• ADF significantly reduces bandwidth requirements over traditional (non AJAX) JSP applications.
    • If you have users connecting over slower connections, you may want to enable compression to reduce communication time.
  • Enable Garbage collection logs.
    • Add -verbose:gc to server start arguments. If you are using JRockit, add -XverboseTimeStamp as well.
  • Enable Heap dump on Out of Memory.
    • Add -XX:+HeapDumpOnOutOfMemoryError -XX:HeapDumpPath=/dumps/<Server Name> to Server Start parameters. Make sure you have enough space for this directory and <Server Name> folder is created. Ideally, you should just use a separate mount point specifically for Heap Dumps if running on UNIX.
    • You can use Eclipse MAT, which seems to work perfectly for heap analysis.
  • Add command line parameters to allows for JMX connection from JRockit Mission Control or JConsole.
    • Add<Port#> to Server Start Parameters. Define a new port for each Server for this purpose.
    • You can also run Profiling using JRockit Mission Control, to monitor time spent in specific methods. This is unique feature of JRMC that is not yet available in JConsole.
  • Print time spent in access logs.
    • Use Extended format for HTTP Logs with c-ip date time cs-method cs-uri sc-status bytes time-taken.
    • If you have Apache or OHS in front of WebLogic server, make sure to update it’s log format to print time spent at the end.
  • Use <statement-timeout>100</statement-timeout> for your Data Sources to time out long running queries. This example is set for 100 seconds timeout, you can tune it as per your needs.
    • You can customize the Exception Handler to provide proper message to user for such timeout situations.

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Chandresh Patel

I have been working with Java EE technologies since 2000. After implementing IBM WebSphere and custom framework solutions, my past 10 years have been focused on Oracle Fusion Middleware such as WebLogic, ADF, WebCenter and Coherence. I have been part of many automation projects in the past and have a passion for automation capabilities to help our customers deliver software faster and with higher quality. In my current role as a Principal Architect at Flexagon, I am driving the FlexDeploy product strategy and development to build DevOps/CI/CD features that help our customers.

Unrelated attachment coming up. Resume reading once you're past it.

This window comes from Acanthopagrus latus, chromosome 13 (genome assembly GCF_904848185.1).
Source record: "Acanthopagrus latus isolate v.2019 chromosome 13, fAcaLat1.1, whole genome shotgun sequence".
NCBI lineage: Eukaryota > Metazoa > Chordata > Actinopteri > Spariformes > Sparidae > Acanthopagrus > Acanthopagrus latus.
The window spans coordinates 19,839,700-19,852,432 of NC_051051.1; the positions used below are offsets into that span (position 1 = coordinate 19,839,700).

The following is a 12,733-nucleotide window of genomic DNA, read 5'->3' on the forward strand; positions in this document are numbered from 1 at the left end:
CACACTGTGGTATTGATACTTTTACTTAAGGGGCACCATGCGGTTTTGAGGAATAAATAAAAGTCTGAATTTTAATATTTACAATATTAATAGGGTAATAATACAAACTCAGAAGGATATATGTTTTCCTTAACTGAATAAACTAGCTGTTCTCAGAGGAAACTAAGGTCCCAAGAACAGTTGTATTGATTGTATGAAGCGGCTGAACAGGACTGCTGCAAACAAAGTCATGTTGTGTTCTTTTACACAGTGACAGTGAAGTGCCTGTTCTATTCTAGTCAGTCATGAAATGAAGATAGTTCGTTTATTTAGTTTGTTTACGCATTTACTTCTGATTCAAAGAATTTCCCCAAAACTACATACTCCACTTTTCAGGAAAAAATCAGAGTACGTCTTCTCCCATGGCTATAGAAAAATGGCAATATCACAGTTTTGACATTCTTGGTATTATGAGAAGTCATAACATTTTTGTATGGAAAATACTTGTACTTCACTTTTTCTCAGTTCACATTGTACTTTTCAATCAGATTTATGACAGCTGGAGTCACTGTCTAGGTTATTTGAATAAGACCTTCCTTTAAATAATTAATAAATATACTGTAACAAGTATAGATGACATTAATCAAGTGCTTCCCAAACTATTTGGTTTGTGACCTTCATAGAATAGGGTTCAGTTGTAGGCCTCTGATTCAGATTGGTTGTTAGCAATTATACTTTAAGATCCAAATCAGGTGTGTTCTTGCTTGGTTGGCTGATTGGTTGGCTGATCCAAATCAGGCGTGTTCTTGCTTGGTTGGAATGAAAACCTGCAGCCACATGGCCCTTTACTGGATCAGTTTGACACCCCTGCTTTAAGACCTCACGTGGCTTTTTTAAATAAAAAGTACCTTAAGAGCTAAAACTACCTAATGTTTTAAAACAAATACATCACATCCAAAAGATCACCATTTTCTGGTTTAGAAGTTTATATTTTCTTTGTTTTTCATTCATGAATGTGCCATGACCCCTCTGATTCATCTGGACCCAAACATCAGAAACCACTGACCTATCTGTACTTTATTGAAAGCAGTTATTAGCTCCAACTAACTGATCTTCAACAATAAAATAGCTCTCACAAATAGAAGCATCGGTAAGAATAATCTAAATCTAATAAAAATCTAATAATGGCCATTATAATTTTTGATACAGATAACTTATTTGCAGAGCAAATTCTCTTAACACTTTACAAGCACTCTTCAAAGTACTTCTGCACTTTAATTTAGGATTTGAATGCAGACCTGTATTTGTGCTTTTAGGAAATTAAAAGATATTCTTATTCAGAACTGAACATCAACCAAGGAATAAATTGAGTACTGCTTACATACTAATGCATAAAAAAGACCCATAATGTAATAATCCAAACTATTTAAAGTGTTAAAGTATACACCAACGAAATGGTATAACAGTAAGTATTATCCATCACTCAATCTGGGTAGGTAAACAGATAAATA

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  • Florin Marcus says:

    Hi Chandresh,

    While I applaud your initiative of blogging about ADF performance tuning and I agree with most of your writing, there are few conclusions I would debate in your above post:

    (1)Chandresh wrote:
    “Make sure to set Row Level Bind Values for View Accessors. See blog for more details.
    There is a memory leak in this situation, if your Application Modules are alive for longer duration without being recycled.
    You will also notice Performance degradation over time.”

    I am sorry to say, but your interpretation of “Row Level Bind” is incorrect. On the contrary, the value should stay on FALSE as much as possible. You can see this blog for details about performance degrading when the value is set on true.
    For further understanding how “Row Level Bind” behaves under the hood, please see:

    (2)Chandresh wrote:
    “Setup at least daily purge for PS_TXN table.”
    If you need to purge your PS_TXN table, than is a clear sign you are not tuning your Application Modules properly.
    You are definitely having lots of activation happening.

    I am sorry I may sound harsh, but I think is important to pass to your blog readers the most accurate info possible.


    • Chandresh Patel says:

      1) Row level binds. I meant to say “appropriately set true or false for this”, did not mean to say set to true all the time. I will correct it. I agree that Row level binds value should stay false for most part, but issues comes as JDeveloper (11g specifically) resets this value to blank when you make changes to View Object. And blank means true, which is not the desired setting most of the time. So unfortunately that is bad default. If developer realizes this before committing code, that would be nice, but that does not happen always.

      2) Later in that section, i have suggested to minimize such persistence, but practically you may not be able to achieve that 100% of time, so setting purge is good idea along with definitely tuning application module pool.

      Thank you so much for comment, it was very good feedback and clarification.

  • hung says:

    Hi Chandresh Patel.
    I have read many posts on internet for question ” what’s different between Request Scope and BackingBean scope ? “. But I still can’t get clearly answer :(. Can you help me expand that ?

    • Chandresh Patel says:

      Backing bean scope is somewhat similar to Request scope in terms of how long it survives, but it is limited to taskflow or declarative component. If you have two taskflows (with fragments) on page, there is one request scope but there are two backing bean scopes for each taskflow. You should mostly use backing bean scope with ADF taskflow instead of request scope.